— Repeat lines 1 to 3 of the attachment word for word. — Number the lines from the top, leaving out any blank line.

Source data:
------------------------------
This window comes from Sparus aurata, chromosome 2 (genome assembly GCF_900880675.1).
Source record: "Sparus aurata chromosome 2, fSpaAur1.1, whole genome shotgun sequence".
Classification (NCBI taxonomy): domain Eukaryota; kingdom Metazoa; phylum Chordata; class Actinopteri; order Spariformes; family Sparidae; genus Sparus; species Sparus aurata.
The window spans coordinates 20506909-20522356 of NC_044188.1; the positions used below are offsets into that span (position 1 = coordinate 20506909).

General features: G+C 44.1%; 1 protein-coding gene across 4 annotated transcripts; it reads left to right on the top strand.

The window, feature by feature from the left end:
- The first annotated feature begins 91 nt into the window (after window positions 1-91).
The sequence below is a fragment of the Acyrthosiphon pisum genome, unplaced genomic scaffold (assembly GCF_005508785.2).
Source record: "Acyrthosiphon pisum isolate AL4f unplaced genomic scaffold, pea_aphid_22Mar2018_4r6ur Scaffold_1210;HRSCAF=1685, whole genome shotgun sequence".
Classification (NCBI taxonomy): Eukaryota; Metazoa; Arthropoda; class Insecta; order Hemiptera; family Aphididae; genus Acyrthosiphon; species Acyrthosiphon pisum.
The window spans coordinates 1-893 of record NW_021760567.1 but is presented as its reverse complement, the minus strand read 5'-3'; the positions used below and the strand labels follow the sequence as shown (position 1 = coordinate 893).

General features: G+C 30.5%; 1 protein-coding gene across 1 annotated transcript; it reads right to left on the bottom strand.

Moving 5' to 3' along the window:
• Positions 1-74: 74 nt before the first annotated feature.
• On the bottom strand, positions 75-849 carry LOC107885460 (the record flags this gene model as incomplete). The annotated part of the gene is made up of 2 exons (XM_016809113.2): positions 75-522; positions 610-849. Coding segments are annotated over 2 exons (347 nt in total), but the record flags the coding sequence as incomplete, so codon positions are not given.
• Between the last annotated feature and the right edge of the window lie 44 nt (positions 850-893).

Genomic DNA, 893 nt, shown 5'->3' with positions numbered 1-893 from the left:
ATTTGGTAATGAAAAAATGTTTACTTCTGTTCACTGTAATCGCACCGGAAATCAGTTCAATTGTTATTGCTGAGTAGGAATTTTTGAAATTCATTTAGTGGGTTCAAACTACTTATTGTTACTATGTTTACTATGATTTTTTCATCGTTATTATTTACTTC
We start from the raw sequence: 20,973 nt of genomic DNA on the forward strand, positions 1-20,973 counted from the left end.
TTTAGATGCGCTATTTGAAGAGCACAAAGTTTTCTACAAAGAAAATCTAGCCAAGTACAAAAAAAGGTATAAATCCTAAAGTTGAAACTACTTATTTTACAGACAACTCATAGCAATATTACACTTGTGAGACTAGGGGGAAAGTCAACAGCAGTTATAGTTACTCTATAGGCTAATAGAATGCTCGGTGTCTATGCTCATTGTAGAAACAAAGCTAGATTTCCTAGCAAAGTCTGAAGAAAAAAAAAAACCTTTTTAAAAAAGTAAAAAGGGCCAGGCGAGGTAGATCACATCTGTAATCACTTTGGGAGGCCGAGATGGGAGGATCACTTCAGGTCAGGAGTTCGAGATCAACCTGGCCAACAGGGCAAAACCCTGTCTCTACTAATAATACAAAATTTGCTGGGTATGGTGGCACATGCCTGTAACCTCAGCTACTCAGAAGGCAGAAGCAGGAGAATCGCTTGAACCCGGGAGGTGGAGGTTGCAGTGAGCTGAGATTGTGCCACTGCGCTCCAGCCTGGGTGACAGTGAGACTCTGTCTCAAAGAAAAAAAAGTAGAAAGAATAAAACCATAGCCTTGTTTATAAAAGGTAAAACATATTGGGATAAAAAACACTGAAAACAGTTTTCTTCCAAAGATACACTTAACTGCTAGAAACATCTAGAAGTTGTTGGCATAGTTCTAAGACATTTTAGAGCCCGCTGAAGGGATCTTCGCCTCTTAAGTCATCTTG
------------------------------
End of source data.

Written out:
This window comes from Sparus aurata, chromosome 2 (genome assembly GCF_900880675.1).
Source record: "Sparus aurata chromosome 2, fSpaAur1.1, whole genome shotgun sequence".
Classification (NCBI taxonomy): domain Eukaryota; kingdom Metazoa; phylum Chordata; class Actinopteri; order Spariformes; family Sparidae; genus Sparus; species Sparus aurata.